Wenck’s instincts for focusing on the cities were sound, though it didn’t require too much military genius to understand that this last stage of the war would be fought predominantly in large, urban areas. There had been some significant city battles fought already in this war, most notably in Stalingrad and Warsaw. But for the most part it had been a war of large-scale, mobile operations conducted in open terrain or before cites; the kind of warfare best suited to the era’s fascination with tanks and other mobile armour. But in April 1945, on the eve of the war’s final act, with Germany’s room for manoeuvring and building reserves rapidly disappearing, that kind of operational depth was no longer available. Inevitably, particularly given the Allies’ insistence on Germany’s unconditional surrender and Hitler’s inability to consider any kind of retreat or surrender, the final battle would almost certainly have to be fought inside the Third Reich’s capital.
To the north of Magdeburg, the US Fifth Armored Division was poised to seize Tangermunde, just over 60km (38 miles) from the western edge of Berlin. To the south, American forces had succeeded in crossing the Elbe at two points. The Second Armored Division had gained Schonebeck, although not before the Germans blew the bridge. Taking Combat Command D, Brigadier General Sidney Hinds managed to force a crossing at nearby Westerhusen, putting three battalions across by the evening of the 12th April and attempting to reinforce the bridgehead via an improvised cable ferry. On the morning of the 14th, however, armoured units of General Wenck’s 12th Army suddenly attacked with ferocious intensity. Wenck’s idea for mobile shock forces proved to be very effective, as his inexperienced but eager soldiers wreaked havoc on the Americans’ newly won positions. With the cable ferry knocked out in one of the first salvoes, the desperate GIs radioed for air support. Few planes were forthcoming, however, as the advance had been so swift that the airstrips had been left too far behind for effective support. By midday, General Hinds ordered a full retreat from the Elbe’s eastern bank, though it took days for all of the survivors to trickle back to the western bank. In the end, 304 men had been lost.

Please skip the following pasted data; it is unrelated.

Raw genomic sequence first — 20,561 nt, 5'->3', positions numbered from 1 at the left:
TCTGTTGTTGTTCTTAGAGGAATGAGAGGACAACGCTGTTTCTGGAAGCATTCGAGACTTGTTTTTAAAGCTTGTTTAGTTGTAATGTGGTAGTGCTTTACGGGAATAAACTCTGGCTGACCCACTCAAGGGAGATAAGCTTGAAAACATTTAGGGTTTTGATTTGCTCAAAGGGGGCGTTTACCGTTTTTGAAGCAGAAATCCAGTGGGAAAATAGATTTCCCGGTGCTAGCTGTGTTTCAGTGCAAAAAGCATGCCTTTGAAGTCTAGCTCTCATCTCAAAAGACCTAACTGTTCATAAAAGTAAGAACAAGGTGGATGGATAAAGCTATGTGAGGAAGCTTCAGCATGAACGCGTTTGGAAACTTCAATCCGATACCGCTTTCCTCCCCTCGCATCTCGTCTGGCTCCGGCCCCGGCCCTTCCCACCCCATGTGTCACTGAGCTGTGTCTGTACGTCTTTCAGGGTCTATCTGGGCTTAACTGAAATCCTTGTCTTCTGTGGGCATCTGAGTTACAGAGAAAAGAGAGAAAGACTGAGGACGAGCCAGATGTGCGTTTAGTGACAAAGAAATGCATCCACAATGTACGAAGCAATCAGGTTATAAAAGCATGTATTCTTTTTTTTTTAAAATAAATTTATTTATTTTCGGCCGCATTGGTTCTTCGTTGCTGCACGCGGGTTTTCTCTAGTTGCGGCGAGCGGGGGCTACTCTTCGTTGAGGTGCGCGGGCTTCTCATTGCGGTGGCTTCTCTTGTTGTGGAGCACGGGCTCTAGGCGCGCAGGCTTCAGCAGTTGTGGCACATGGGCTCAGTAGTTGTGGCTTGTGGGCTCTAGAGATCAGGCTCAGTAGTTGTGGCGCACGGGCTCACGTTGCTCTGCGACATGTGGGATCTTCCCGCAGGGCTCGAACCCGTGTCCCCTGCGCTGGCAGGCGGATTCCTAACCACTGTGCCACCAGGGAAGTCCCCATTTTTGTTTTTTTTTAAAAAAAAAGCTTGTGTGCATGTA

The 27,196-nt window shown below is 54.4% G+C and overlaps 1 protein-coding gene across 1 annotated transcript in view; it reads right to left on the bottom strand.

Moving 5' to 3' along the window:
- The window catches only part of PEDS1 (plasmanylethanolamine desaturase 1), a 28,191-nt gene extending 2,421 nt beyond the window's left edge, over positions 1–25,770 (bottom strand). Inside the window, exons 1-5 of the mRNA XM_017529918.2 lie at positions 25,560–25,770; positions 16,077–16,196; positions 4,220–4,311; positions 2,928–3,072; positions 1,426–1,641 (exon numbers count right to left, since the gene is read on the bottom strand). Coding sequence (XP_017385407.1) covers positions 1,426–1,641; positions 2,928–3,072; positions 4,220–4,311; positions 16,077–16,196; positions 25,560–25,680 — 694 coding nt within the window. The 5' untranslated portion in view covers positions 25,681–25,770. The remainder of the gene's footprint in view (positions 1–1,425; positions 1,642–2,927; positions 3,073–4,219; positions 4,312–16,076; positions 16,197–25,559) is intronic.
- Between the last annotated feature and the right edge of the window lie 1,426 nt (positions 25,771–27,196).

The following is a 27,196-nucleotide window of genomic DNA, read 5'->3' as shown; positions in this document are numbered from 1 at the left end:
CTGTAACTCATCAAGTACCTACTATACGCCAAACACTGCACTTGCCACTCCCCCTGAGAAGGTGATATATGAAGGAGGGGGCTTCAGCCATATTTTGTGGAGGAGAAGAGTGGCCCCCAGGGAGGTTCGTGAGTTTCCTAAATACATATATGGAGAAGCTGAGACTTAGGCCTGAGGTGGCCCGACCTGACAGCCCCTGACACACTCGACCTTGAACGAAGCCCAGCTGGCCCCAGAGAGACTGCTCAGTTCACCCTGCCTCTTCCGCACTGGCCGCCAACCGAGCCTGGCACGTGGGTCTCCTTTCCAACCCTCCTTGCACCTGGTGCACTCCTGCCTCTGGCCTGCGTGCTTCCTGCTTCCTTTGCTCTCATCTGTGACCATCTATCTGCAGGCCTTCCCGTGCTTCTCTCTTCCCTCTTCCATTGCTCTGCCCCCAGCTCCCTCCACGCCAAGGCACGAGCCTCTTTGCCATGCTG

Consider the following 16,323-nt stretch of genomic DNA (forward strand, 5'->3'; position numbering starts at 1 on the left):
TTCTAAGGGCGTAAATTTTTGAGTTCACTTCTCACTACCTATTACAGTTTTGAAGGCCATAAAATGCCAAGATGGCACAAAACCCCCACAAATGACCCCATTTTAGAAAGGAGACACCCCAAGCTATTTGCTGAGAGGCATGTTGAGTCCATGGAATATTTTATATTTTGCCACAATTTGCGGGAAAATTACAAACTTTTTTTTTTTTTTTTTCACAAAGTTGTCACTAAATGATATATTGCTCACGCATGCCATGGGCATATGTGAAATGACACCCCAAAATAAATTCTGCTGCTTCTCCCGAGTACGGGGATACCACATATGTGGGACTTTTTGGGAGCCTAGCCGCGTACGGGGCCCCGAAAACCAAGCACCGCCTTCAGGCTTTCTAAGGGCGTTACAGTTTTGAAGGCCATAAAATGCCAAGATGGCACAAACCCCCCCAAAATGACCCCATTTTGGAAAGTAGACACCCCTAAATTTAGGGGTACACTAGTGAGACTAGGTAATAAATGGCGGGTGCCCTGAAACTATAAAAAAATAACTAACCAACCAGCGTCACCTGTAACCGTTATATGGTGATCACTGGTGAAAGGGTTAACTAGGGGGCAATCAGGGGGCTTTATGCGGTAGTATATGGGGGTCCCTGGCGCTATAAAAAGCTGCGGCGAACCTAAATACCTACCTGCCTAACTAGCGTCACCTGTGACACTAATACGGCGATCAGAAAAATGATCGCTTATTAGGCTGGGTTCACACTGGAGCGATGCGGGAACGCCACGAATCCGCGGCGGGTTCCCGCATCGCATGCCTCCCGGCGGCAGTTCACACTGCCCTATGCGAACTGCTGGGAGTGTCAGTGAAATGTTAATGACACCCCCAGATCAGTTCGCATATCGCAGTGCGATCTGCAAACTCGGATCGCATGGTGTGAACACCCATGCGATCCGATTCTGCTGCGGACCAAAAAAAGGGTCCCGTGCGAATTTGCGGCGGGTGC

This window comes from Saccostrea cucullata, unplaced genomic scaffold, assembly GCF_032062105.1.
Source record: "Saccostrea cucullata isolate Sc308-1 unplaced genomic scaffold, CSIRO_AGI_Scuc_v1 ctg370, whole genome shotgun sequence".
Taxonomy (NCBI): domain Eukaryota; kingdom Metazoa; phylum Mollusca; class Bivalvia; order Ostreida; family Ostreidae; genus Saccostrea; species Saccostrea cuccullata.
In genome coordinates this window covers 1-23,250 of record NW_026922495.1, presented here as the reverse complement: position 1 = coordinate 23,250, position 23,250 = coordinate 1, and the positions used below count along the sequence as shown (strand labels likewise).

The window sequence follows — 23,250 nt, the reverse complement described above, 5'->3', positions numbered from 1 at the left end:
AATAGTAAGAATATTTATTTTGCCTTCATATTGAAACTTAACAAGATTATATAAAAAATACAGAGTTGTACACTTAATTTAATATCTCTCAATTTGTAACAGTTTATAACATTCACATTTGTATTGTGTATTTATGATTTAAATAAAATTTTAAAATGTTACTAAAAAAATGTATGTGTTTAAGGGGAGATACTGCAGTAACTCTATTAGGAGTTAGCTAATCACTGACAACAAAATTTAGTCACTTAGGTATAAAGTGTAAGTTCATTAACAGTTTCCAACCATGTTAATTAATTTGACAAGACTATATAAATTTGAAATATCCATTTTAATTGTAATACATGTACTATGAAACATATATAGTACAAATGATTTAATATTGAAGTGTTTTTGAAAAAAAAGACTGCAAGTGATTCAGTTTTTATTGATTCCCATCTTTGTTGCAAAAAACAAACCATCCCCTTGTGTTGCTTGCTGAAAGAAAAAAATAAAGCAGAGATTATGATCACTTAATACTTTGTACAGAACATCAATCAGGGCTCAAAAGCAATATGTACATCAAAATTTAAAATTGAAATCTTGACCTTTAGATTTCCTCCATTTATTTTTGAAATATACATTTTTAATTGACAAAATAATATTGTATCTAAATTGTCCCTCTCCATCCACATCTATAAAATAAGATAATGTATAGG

On Sunday 22 April OKW Chief of Operations, Colonel General Alfred JodI, offered a suggestion which seemed to pique Hitler’s interest. Convinced that the Americans were not going to advance any further east, JodI suggested that Wenck’s 12th Army, which had been facing them off on the Elbe, could march immediately to Berlin, link up with the Ninth, and at least prevent the complete encirclement of the city. Hitler agreed and dispatched Keitel to the western front. There, just past 0100 hours, with much bluster and waiving of his field marshal’s baton, Keitel ordered Wenck to leave his position on the Elbe and push with all speed towards Potsdam.
Soviet Marshal Konev was now particularly worried about Wenck’s 12th Army and the increasing pressure on the south-west sector, Treuenbrietzen. On 24 April, the same day that the ‘Garlitz Group’ was success- fully beaten back on the southern flank, Panzers from 12th Army’s 41st and 48th Panzer Corps smashed into the thinly stretched left flank of Lelyushenko’s Fourth Guards Tank Army. Simultaneously, units of the German 20th Army Corps launched an infantry attack, covered by artillery bombardment, aimed at taking back Treuenbrietzen, 35km (21 miles) south of Potsdam. The attack continued throughout the day and was repeated at night. The Soviets managed to hold their lines, however. Fighting with fierce determination, the 10th Guards Mechanised Brigade holding the town allowed the German troops to advance very close, and then opened up with heavy machine-guns, mowing the Germans down, while hidden tanks roared out of their ambushes and crushed the foot-soldiers underneath their treads. Responding to the armoured attack on Fourth Guards Tank’s flank, meanwhile, Yermakov’s Fifth Guards Mechanised Corps established a mobile anti-tank reserve unit from 51st Guards Tank Regiment and set up a number of fixed anti-tank positions and tank or artillery ambush sites. Yermakov also mobilised the Soviet PoWs just liberated from German concentration camps, issuing them with captured Panzerfausts and organising them into teams of 10-25 men in anti- tank strong-points.